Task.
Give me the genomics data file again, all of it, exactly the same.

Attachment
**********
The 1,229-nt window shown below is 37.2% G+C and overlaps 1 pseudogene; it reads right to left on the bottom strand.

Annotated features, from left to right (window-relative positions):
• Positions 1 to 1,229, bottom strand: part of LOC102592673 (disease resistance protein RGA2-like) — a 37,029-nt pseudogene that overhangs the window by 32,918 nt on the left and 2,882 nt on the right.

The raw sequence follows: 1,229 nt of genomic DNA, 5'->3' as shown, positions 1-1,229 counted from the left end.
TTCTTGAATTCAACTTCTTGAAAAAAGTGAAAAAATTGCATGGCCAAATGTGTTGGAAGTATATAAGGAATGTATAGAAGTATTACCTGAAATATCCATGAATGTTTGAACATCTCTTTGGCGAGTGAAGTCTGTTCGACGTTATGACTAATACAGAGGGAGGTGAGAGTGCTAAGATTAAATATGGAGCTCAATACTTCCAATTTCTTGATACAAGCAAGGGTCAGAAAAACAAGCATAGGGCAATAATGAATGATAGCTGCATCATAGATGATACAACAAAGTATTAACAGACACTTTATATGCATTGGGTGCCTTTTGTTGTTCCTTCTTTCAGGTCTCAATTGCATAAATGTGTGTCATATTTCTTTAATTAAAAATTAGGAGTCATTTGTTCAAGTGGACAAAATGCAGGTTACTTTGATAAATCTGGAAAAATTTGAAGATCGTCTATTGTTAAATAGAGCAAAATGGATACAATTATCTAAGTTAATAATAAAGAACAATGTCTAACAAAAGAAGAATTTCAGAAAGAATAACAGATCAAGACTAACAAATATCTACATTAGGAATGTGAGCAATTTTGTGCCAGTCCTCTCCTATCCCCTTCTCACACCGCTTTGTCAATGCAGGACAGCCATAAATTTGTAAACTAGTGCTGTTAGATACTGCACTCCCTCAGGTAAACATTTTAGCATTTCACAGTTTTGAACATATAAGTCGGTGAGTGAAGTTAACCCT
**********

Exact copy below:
The 1,229-nt window shown below is 37.2% G+C and overlaps 1 pseudogene; it reads right to left on the bottom strand.

Annotated features, from left to right (window-relative positions):
• Positions 1 to 1,229, bottom strand: part of LOC102592673 (disease resistance protein RGA2-like) — a 37,029-nt pseudogene that overhangs the window by 32,918 nt on the left and 2,882 nt on the right.

The raw sequence follows: 1,229 nt of genomic DNA, 5'->3' as shown, positions 1-1,229 counted from the left end.
TTCTTGAATTCAACTTCTTGAAAAAAGTGAAAAAATTGCATGGCCAAATGTGTTGGAAGTATATAAGGAATGTATAGAAGTATTACCTGAAATATCCATGAATGTTTGAACATCTCTTTGGCGAGTGAAGTCTGTTCGACGTTATGACTAATACAGAGGGAGGTGAGAGTGCTAAGATTAAATATGGAGCTCAATACTTCCAATTTCTTGATACAAGCAAGGGTCAGAAAAACAAGCATAGGGCAATAATGAATGATAGCTGCATCATAGATGATACAACAAAGTATTAACAGACACTTTATATGCATTGGGTGCCTTTTGTTGTTCCTTCTTTCAGGTCTCAATTGCATAAATGTGTGTCATATTTCTTTAATTAAAAATTAGGAGTCATTTGTTCAAGTGGACAAAATGCAGGTTACTTTGATAAATCTGGAAAAATTTGAAGATCGTCTATTGTTAAATAGAGCAAAATGGATACAATTATCTAAGTTAATAATAAAGAACAATGTCTAACAAAAGAAGAATTTCAGAAAGAATAACAGATCAAGACTAACAAATATCTACATTAGGAATGTGAGCAATTTTGTGCCAGTCCTCTCCTATCCCCTTCTCACACCGCTTTGTCAATGCAGGACAGCCATAAATTTGTAAACTAGTGCTGTTAGATACTGCACTCCCTCAGGTAAACATTTTAGCATTTCACAGTTTTGAACATATAAGTCGGTGAGTGAAGTTAACCCT